Earlier this year, a Livemint report quoted the National Crime Records Bureau (NCRB) data, which says India’s criminal justice system has an acute backlog crisis. The data indicated that this crisis only gets worse with each passing year.
The backlog or the ‘pendency rate’ with India’s courts and police reached its highest level since the turn of the twenty-first century in 2016, the latest year for which such data is available, the report had said.
The pendency rate refers to the number of cases for which trial has not been completed, expressed as a share of total cases on trial during the year.
There are a host of reasons that contribute to the high backlog of cases. Sometimes cases are sent for trial without proper and adequate investigation. Tackling the backlog in both the judiciary as well as the police is needed. India faces an acute shortage of both policemen and judges. In terms of the number of police and judges (per capita), India’s number is lower than most of the G-20 countries.
India now has about 27-30 million cases pending in various courts across the country. The bulk of these cases are pending in subordinate courts, a larger share of which sees poor litigants who bear the brunt of this sluggish system.
Of late, the problem has been compounded by the unprecedented increase in judicial vacancies across the three tiers of the judiciary. Although the number of judges increased six-fold in the last three decades, the number of cases too shot up 12-fold, said a 2012 report of the National Court Management Systems (NCMS).
To address some of the issues, and to make the wheels of justice turn, the centre will soon install ‘Justice Clocks’ — LED message display boards — in all 24 high courts to show the daily rate of disposal of cases, the number of pending cases and the individual rank of each of these courts.
The idea of the ‘justice clocks’ was floated by Prime Minister Narendra Modi last year, to create public awareness in judicial matters, and is set to be later implemented in all subordinate courts across the country.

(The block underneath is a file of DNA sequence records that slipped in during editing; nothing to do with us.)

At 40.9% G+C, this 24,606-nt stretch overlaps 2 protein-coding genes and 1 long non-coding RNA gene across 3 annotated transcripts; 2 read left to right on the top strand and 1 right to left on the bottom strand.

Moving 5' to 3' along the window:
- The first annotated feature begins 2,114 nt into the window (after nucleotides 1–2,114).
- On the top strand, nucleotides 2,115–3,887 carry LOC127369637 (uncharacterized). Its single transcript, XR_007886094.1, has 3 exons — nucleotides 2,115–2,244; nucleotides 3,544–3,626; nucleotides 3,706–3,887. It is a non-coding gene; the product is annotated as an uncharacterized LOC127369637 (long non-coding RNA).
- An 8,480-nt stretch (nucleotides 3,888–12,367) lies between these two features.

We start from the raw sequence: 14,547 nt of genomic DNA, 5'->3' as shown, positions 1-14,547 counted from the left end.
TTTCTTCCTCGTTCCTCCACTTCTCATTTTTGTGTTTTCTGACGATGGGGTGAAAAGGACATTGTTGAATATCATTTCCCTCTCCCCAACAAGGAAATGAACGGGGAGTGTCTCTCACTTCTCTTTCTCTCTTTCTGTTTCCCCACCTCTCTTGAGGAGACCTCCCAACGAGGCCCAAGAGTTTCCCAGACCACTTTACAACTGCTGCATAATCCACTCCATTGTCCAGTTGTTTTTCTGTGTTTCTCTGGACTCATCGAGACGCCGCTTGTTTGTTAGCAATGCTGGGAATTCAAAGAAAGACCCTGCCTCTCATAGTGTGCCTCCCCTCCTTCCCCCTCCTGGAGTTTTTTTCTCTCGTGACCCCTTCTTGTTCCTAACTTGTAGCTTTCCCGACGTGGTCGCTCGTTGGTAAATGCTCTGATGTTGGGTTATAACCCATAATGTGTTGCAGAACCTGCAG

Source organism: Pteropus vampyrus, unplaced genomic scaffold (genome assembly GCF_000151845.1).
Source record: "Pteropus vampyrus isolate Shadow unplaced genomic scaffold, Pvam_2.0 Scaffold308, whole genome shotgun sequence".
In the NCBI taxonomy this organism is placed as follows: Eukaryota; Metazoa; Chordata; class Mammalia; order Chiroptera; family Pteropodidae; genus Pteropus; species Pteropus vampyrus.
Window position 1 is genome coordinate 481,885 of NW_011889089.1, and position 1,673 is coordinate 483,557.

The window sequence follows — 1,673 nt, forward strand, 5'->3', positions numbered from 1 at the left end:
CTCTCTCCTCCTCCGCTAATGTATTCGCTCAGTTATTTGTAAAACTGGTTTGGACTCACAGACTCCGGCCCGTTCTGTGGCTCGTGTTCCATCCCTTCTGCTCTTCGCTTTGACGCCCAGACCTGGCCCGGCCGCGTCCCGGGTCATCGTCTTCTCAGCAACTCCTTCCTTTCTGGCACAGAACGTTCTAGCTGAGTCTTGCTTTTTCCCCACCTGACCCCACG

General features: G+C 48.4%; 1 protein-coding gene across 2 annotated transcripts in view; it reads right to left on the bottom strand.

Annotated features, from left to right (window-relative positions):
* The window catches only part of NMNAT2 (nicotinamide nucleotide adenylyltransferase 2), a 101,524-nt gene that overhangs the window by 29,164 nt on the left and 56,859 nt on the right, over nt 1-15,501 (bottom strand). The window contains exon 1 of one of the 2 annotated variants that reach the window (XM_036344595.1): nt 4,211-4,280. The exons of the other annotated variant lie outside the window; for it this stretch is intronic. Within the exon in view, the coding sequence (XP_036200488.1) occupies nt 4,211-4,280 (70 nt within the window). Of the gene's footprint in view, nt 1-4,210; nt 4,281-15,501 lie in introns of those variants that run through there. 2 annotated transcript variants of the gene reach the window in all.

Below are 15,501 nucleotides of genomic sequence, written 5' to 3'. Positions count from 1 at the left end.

The aim of these ‘Justice Clocks’ is to create a spirit of healthy competition among the courts and also rank them according to their performance when it comes to the disposal of cases, according to junior law minister P P Chaudhary. It is also likely to shake the judiciary out of its complacency and make it accountable.
A model of this ‘Justice Clocks’ was installed last year in the Delhi office of the justice department, which comes under the law ministry.
While this move will instill a spirit of competition, the government should also address the staggering vacancy in our courts. The appointment of five judges in the Karnataka High Court was finalized earlier this year. The latest data released by the ministry’s department of justice showed that 403 of the total 1,079 posts for judges were vacant as of February 1st.
“The government has notified the appointment of five additional judges to the Karnataka High Court. More appointments are awaiting clearance at different levels,” a law ministry official was quoted saying in February this year.
While the reasons for vacancies and sluggishness in the execution of cases might be many, the government must address this, because justice delayed is justice denied. The ‘justice clocks’ mark a beginning for a positive change.
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